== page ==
“Lest we forget, the reason why Ferdinand Marcos Jr. is there is not because of his personal achievements, it’s also not necessarily because his father was the best president we ever had as some people want it. It’s because he’s part of a tandem, The Duterte-Marcos axis,” Richard Javad Heydarian, of De La Salle University in Manila, said during a webinar last week.

Heydarian noted that Marcos started in third place in polls before the campaigns began. His climb in the polls “comes from Sara Duterte who actually was the leading candidate in pre-election surveys.

Observers said Marcos likely would protect Rodrigo Duterte from investigations into the thousands of killings linked to the drug war, including by the International Criminal Court, when he leaves office and loses immunity from prosecution.

While Marcos Jr. has vowed to continue the war on drugs, he has said he would do it differently and with fewer killings.

Fears for a free press

Meanwhile, another analyst, Sam Chittick of the Asia Foundation, also noted that through his campaign Marcos Jr. gave the media no access, any interviews he granted were very controlled and he participated in no debates.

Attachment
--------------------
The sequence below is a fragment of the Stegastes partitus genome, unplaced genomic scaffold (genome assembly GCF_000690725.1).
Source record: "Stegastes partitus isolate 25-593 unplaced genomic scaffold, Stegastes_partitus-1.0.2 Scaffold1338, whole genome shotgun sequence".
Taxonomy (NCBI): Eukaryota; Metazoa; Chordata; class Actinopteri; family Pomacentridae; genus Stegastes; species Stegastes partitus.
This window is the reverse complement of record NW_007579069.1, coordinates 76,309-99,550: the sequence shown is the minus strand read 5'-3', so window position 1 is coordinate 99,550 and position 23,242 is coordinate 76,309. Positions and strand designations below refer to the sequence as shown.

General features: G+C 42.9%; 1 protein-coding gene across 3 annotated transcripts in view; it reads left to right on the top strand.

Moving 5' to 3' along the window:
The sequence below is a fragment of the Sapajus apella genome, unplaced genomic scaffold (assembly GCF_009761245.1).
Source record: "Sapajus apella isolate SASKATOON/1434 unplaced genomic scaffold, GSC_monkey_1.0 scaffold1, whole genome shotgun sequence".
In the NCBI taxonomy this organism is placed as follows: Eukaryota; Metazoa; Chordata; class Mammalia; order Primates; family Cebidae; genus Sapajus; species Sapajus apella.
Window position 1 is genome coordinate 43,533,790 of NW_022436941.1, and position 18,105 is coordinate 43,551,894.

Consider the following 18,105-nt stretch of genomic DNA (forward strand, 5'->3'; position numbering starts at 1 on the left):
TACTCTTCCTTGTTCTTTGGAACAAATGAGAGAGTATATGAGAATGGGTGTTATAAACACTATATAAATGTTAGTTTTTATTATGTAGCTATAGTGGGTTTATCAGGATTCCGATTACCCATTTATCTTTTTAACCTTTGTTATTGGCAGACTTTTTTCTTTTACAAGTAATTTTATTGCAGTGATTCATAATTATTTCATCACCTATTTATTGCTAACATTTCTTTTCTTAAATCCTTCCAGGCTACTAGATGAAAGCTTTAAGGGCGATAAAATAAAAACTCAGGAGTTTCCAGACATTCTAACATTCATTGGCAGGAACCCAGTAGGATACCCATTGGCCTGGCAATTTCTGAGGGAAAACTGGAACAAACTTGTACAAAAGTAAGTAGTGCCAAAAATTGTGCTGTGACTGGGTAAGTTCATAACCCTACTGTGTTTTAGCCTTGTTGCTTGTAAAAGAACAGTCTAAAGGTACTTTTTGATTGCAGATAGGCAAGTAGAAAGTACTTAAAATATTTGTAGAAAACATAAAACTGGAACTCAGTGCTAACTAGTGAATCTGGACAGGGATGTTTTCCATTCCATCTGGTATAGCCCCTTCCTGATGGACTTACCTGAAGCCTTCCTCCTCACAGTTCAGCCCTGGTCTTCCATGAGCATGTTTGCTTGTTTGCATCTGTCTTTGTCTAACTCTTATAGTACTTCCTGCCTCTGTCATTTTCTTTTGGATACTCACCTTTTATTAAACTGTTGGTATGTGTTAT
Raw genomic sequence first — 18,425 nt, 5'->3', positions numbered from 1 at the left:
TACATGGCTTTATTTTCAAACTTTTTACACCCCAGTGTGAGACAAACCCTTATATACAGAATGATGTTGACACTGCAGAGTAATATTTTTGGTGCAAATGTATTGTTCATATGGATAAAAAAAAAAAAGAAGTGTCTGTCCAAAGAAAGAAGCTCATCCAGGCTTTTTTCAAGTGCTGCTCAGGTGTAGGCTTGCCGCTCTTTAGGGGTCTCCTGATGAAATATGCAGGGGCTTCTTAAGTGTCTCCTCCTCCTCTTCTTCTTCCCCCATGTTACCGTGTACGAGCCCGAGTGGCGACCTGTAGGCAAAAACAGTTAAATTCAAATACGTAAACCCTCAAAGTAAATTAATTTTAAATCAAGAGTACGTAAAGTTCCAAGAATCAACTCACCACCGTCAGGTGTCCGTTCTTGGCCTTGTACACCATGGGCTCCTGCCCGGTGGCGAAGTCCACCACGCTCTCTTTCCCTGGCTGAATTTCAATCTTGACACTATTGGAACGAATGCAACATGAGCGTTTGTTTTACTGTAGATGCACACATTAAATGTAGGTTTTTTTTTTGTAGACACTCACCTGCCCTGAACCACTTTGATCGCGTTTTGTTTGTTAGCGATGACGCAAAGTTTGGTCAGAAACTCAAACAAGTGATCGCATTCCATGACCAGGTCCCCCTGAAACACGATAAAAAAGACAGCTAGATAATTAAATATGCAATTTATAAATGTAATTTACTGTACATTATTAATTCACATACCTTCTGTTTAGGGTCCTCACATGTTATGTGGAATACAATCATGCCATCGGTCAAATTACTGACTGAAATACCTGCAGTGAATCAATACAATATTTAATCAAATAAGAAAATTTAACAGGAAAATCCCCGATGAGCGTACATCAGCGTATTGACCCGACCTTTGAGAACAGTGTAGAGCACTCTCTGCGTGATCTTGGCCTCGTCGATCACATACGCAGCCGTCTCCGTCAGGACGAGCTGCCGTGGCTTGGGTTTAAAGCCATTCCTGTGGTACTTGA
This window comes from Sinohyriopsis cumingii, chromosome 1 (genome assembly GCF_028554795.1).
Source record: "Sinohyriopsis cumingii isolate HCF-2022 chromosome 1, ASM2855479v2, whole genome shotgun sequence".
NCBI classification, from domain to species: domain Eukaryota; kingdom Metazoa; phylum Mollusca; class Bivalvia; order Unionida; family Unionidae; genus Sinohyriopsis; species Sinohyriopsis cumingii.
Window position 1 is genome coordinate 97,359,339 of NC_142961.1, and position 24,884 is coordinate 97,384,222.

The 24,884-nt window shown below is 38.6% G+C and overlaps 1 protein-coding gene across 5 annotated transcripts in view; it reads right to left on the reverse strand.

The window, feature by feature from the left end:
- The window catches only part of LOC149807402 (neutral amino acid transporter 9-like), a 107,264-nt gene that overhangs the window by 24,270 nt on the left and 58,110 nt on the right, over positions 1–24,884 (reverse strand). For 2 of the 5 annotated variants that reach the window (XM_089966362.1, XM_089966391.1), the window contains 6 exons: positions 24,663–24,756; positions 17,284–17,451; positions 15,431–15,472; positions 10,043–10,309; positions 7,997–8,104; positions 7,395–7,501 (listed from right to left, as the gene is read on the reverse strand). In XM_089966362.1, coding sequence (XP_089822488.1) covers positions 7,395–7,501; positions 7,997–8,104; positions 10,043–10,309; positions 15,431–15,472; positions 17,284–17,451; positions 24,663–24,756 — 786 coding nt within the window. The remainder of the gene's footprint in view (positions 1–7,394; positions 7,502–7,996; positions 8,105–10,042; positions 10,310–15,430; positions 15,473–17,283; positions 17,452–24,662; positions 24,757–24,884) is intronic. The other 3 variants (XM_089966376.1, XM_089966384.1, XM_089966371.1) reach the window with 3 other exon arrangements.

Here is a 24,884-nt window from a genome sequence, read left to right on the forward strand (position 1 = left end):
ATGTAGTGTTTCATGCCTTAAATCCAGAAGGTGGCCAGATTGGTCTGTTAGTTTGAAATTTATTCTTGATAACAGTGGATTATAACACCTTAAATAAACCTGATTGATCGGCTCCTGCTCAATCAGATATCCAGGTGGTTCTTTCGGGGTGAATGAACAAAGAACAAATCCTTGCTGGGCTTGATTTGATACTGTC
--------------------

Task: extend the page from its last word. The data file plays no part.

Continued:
Journalists and media observers had also noted that Marcos Jr. had been the least open of all the 10 candidates in the race. However, he had defended himself recently in a television interview, wondering why journalists were complaining about the lack of access to him, when videos of journalists struggling to get near him had circulated widely online.

The Foreign Correspondents Association of the Philippines (FOCAP) said last week that these were signs that a Marcos victory would not bode well for the fourth estate.

“All these restrictive actions undermine a critical and free press in an Asian bulwark of democracy and have sparked fears on how independent media would be treated under another possible Marcos presidency,” FOCAP said.

It is for reasons such as these that many analysts called Monday’s election a watershed one for the Philippines. 

“I have called this not once – I think multiple times – as the most consequential election in Philippine history at least since 1969,” analyst Heydarian said, referring to an election that then-incumbent Marcos Sr. won a few years before he declared martial law in 1972.

Heydarian said he feared Marcos may push to amend the constitution, but he didn’t elaborate.

“He can set the tone for Philippine politics for a generation to come,” Heydarian said.